With a happy quirk that only Russian bureaucrats can possibly make sense of, I boarded the train to Mongolia to be greeted by three other westerners. It seemed that as the only foreigners on board we were to be quarantined to our own carriage, in what turned out to be the nicest carriage on the train. The décor was bright and mostly new; the air was clear and there was no noise at all. Upon exploring the rest of the train, it was clear that we were given better than the rest with the other carriages being a melange of 70s brown veneer walls, smoky corridors and crowded compartments. What a shame.
At the border with Mongolia, another strange event occurred. All the other carriages disappeared, leaving our “foreign only” car by itself. With several hours to kill, we purchased cheap beer and cheaper sausages and set to making the most of a curious situation. Fortunately for us, we were blessed with blue skies and warm sun so it was very easy to while away the afternoon.
God only knows what the immigration officials were doing all this time, but after eight hours of waiting around we finally set off south. The difference was night and day. Upon arriving at Mongolia, we were given a full salute by a troop of border patrol soldiers and the officials even smiled while asking for our passports. Smiling officials? What would Russia say?
Ulaanbaatar (Or Ulan-Bator, or more simply, UB) is a big, dirty, smoggy mess of a city that in no way could ever be called pretty. Soviet style communism ensured that the majority of UB’s architecture consists of greying tenements and apartment blocks. Here and there, new buildings have emerged demonstrating Mongolia’s progress while the increasing air pollution from coal burning power plants and home fires keep things from being too developed. Despite the brown skies and broken roads, UB’s citizens are remarkably cheerful people who delight in seeing foreigners. There is also a large ex-pat community here and as such the city has a unique cosmopolitan feel that is enhanced by the mix of both Cyrillic signage and English language billboards, shop signs and menus. It’s a crazy place, but I had precious little time here and as soon as I had arrived, it was in to a van and out to the country side to see the Gobi desert.
It’s impossible to overstate how massive Mongolia is. Mongolia is big. Really big. You just won’t believe how vastly, hugely, mind-bogglingly big it is. Massive and mostly empty. 50% of Mongolia’s population lives in UB, leaving the rest of the country to reside in small dusty towns dotted about and the traditional yurts, or gers for which the nomadic Mongolians are famous for.
Life in a Ger is a strange business. The fire is the centre, and the (Buddhist) shrine at the rear of the hut is the most important point. You walk clock wise. You don’t pass between the central struts (bad luck), and everything is made from dairy products. It’s surprising what you can make with milk (cow, goat, sheep, camel, horse…). Soft biscuits similar to shortbread, various cheeses and a drink called airag made from fermented mare’s milk. It tastes as you’d expect. If it isn’t dairy, then it’s meat. Traditional tea is served with chunks of goat in. When it isn’t goat tea, it’s salted tea, which against all odds is actually quite tasty.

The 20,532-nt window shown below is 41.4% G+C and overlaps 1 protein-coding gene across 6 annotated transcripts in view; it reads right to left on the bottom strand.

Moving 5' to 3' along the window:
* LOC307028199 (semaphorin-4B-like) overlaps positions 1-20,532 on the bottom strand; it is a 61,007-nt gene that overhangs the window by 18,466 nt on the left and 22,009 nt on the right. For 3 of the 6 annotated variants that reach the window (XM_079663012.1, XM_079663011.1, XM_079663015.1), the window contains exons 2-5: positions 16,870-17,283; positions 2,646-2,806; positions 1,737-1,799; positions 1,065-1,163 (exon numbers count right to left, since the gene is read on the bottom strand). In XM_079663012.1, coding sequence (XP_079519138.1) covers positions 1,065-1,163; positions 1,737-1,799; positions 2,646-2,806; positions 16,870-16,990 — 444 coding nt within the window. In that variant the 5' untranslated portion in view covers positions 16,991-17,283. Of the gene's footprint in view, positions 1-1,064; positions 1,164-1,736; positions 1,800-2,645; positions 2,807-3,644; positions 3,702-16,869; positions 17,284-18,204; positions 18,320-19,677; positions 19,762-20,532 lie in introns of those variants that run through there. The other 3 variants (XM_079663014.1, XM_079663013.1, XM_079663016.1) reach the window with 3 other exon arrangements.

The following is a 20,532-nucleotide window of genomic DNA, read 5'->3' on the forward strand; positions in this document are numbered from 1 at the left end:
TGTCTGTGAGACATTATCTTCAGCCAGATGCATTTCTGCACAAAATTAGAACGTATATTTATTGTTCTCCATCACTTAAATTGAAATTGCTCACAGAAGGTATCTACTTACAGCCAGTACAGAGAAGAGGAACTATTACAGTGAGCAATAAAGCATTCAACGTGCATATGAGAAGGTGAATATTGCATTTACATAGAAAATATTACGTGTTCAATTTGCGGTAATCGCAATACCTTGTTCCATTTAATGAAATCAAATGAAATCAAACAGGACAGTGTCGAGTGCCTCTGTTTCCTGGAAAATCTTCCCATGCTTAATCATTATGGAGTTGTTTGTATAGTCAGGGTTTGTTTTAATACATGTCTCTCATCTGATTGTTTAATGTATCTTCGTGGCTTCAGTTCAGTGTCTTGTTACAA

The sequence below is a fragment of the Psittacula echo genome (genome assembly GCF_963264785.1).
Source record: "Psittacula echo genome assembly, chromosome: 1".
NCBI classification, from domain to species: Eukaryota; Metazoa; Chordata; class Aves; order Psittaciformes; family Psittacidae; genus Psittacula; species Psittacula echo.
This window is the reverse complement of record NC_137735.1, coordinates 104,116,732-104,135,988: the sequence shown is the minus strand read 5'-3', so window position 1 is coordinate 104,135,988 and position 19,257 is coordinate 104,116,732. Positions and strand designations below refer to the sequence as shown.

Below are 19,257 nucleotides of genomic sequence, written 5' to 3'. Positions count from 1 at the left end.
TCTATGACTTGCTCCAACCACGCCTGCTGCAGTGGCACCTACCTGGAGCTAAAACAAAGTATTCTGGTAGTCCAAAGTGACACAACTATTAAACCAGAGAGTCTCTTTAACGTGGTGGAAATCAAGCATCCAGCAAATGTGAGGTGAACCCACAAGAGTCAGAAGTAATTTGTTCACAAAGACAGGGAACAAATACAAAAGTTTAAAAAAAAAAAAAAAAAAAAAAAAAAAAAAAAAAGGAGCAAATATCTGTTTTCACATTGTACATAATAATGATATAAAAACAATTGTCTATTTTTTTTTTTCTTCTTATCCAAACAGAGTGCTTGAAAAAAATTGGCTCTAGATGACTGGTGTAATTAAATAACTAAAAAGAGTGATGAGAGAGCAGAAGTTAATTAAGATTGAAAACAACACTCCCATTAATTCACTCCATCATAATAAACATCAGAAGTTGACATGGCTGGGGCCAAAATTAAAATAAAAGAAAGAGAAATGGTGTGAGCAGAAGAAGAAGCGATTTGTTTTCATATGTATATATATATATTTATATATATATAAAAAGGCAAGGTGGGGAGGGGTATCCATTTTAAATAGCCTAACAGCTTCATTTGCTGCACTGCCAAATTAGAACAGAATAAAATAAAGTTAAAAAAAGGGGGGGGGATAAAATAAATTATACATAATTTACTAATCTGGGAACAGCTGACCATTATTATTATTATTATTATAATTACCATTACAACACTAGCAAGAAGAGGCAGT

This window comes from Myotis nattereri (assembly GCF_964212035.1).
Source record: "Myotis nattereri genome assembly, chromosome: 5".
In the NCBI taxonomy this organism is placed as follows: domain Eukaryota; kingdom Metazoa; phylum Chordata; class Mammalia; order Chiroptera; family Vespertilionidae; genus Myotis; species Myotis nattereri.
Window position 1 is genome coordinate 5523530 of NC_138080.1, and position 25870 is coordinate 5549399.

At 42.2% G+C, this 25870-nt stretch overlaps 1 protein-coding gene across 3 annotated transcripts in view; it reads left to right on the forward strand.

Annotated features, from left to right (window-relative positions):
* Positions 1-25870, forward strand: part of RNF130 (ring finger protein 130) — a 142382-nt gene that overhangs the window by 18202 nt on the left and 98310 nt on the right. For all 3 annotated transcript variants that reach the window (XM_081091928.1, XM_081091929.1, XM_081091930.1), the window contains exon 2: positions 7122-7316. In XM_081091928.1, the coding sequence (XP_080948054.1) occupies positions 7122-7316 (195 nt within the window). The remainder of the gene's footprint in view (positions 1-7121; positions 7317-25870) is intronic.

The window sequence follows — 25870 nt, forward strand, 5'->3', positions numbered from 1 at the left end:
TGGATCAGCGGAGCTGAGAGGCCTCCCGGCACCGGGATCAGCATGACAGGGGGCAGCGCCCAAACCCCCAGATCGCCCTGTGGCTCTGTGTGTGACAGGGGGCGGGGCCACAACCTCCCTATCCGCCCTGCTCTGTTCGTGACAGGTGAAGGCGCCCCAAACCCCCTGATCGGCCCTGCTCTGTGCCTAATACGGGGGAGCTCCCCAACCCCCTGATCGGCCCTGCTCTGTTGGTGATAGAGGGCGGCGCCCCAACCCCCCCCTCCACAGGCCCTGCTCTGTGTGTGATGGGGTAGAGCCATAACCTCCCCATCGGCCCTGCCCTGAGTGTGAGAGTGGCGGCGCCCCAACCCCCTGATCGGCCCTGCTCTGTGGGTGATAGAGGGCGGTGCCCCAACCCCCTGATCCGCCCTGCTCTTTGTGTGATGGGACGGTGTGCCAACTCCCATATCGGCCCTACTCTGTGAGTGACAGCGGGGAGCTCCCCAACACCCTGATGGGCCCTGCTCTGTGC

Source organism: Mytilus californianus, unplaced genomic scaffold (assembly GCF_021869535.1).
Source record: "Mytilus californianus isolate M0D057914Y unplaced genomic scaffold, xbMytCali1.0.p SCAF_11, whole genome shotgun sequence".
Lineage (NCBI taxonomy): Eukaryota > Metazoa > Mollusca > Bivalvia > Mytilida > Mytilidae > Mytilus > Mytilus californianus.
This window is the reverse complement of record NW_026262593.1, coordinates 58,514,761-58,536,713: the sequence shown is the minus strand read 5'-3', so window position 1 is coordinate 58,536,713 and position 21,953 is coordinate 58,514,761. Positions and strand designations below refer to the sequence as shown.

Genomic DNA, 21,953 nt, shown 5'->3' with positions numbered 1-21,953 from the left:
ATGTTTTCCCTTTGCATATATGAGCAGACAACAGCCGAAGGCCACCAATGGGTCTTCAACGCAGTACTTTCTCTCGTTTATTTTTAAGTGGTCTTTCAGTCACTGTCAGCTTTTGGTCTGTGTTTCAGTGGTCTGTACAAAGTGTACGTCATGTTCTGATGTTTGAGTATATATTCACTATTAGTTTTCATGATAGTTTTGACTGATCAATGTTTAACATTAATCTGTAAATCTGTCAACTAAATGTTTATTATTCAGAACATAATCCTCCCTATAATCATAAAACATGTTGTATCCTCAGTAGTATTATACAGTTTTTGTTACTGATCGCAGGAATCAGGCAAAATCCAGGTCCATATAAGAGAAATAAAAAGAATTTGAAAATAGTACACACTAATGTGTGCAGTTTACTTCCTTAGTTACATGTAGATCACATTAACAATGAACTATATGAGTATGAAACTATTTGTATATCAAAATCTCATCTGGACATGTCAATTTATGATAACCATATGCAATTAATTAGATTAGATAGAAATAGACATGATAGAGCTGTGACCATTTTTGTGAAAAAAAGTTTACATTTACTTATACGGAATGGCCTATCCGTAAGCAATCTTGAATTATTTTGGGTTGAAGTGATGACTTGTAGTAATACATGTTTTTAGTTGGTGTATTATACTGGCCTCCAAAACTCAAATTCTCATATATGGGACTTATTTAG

Gers are not really destined to be rated “energy efficient” dwellings. When the central fire is going it’s a warm and cosy place, like being warm in a big tent. Which is exactly what it is. As soon as the fire goes however, the ice grabs you by the toes. I was there in autumn. I can’t even begin to imagine what it is like in the depths of a harsh winter when the mercury can plummet to -40C. Maybe that’s why Genghis headed out to conquer. Keep the blood pumping and stay warm.
For all the time in an icy ger, it felt that most of the time was spent in the back of the van. As previously stated, Mongolia is big. Really big. So it was that travelling across a country with nearly no roads was going to take a long time. It took us two days to get to our main destinations, with several hours of driving between each one. While these were impressive to witness and great photographic opportunities, the time spent bouncing around in the back of a Soviet era 4×4 camper van left a little to be desired. Now and again though, we’d encounter something uniquely Mongolian, such as a wolf hunt with the lead vehicle having a specimen lashed to the roof. Wolves are a menace to the herders’ livelihoods as, like foxes in a hen-house, they will kill whatever they can grab regardless of whether they plan to eat it or not. One morning the owners of the ger we stayed at returned to their flock to find eight dead sheep. The wolf population is steady at present but who knows how long this will last. On another occasion we startled a flock of antelope which ran alongside the van, their numbers so vast they appeared to flow across the land like water. I didn’t even know they existed in Asia.
In between epic van journeys, we rode camels,
and climbed a 120 high sand dune known as the singing dunes. They did not sing as it had rained recently (in the desert…) and so the “singing” phenomenon wouldn’t work since it relies on the sand grains vibrating en masse; something they couldn’t do when clumped together with rain water.
Then it snowed.
After just six days, I had to leave. Not using more of my 30 days is something I regret, but the train tickets were purchased so it was onwards to the south, and in to China.